Effects of High Salt-Exposure on the Development of Retina and Lens in 5.5-Day Chick Embryo

Yao Chen, Guang Wang, Xiao-yu Wang, Zheng-lai Ma, You-peng Chen, Manli Chuai, Karoline von Websky, Berthold Hocher (Lead / Corresponding author), Xuesong Yang (Lead / Corresponding author)

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    7 Citations (Scopus)
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    Abstract

    Background/Aims: Excess maternal salt intake during pregnancy may alter fetal development. However, our knowledge on how an increased salt intake during pregnancy influences fetal eye development is limited. In this study, we investigated the effects of high-salt treatment on the developing eyes in chick embryos, especially focusing on the development of the retina and the lens. Methods: 5.5-day chick embryos were exposed to 280mosm/l (n=17), or 300mosm/l (n=16) NaCl. The treated embryos were then incubated for 96 hours before they were fixed with 4% paraformaldehyde for H&E staining, whole-mount embryo immunostaining and TUNEL staining. BrdU and PH3 incorporation experiments were performed on the chick embryos after high-salt treatment. RT-PCR analyses were conducted from chick retina tissues. Results: We demonstrated that high-salt treatment altered the size of eyes in chick embryos, induced malformation of the eyes and impaired the development of the lens and the retina. We found an impaired expression of Paired box 6 (PAX6) and neuronal cells in the developing retina as revealed by neurofilament immunofluorescent staining. There was a reduction in the number of BrdU-positive cells and PH3-positive cells in the retina, indicating an impaired cell proliferation with high-salt treatment. High-salt treatment also resulted in an increased number of TUNEL-positive cells in the retina, indicating a higher amount of cell death. RT-PCR data displayed that the expression of the pro-apoptotic molecule nerve growth factor (NGF) in chick retina was increased and CyclinD1 was reduced with high-salt treatment. The size of the lens was reduced and Pax6 expression in the lens was significantly inhibited. High salt-treatment was detrimental to the migration of neural crest cells. Conclusion: Taken together, our study demonstrated that high-salt exposure of 5.5-day chick embryos led to an impairment of retina and lens development, possibly through interfering with Pax6 expression.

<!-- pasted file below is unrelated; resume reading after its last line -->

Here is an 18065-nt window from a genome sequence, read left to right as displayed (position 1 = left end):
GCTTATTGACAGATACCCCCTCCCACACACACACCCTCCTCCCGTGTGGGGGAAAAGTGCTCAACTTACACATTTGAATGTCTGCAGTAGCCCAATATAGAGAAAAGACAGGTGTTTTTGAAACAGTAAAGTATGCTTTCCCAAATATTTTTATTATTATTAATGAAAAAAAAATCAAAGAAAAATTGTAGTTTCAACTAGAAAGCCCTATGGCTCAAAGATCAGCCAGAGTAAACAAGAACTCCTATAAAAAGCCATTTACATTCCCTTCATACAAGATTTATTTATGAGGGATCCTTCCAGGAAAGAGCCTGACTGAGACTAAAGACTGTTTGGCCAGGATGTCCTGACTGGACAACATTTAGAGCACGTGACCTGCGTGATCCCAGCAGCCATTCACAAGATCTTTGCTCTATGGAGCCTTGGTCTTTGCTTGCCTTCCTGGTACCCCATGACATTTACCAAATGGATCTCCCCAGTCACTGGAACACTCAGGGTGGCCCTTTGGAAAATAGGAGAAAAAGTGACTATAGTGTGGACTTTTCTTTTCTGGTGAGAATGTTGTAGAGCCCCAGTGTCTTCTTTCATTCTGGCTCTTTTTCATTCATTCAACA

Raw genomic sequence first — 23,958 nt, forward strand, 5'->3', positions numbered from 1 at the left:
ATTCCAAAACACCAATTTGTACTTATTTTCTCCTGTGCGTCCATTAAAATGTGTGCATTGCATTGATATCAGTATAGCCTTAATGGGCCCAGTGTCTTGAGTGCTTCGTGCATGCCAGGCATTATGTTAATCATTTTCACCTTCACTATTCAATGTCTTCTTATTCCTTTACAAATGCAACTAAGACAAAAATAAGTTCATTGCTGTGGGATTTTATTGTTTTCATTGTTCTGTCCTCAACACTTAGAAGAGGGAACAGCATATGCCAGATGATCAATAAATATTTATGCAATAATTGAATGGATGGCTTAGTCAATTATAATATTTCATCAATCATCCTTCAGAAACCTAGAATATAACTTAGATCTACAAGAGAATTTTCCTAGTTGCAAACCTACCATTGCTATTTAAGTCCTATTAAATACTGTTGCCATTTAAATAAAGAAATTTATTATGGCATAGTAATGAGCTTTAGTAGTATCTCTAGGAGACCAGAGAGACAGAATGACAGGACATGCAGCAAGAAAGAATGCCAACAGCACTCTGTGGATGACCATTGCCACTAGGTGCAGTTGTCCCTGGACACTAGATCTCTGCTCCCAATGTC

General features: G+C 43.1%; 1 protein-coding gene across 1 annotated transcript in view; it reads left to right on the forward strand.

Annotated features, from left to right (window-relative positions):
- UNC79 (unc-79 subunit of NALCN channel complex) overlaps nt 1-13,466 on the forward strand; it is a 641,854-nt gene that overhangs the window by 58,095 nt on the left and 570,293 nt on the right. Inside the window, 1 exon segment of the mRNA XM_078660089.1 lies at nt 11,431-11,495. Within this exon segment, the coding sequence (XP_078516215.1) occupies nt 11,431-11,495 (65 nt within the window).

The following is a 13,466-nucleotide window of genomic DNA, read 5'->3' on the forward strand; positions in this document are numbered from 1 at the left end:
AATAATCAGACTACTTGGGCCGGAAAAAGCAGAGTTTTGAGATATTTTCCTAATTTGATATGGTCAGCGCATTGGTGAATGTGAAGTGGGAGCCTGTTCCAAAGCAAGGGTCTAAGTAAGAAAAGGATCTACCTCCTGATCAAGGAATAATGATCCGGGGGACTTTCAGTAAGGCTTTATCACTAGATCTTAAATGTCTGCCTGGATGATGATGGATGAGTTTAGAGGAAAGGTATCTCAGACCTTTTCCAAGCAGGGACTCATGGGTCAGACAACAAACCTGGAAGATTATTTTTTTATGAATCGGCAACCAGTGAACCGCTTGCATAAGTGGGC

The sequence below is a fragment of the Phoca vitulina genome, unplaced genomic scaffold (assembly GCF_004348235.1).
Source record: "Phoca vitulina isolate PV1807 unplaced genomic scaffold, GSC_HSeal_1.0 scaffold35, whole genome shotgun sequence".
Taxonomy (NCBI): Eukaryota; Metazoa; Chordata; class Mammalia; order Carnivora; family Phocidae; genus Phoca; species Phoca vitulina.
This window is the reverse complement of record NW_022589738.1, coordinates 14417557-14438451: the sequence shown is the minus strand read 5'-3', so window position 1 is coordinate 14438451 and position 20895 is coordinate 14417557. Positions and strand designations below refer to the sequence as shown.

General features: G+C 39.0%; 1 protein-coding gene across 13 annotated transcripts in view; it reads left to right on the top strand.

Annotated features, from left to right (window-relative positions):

Original languageEnglish
    Pages (from-to)804-817
    Number of pages14
    JournalCellular Physiology and Biochemistry
    Volume34
    Issue number3
    Early online date20 Aug 2014
    DOIs
    Publication statusPublished - Aug 2014

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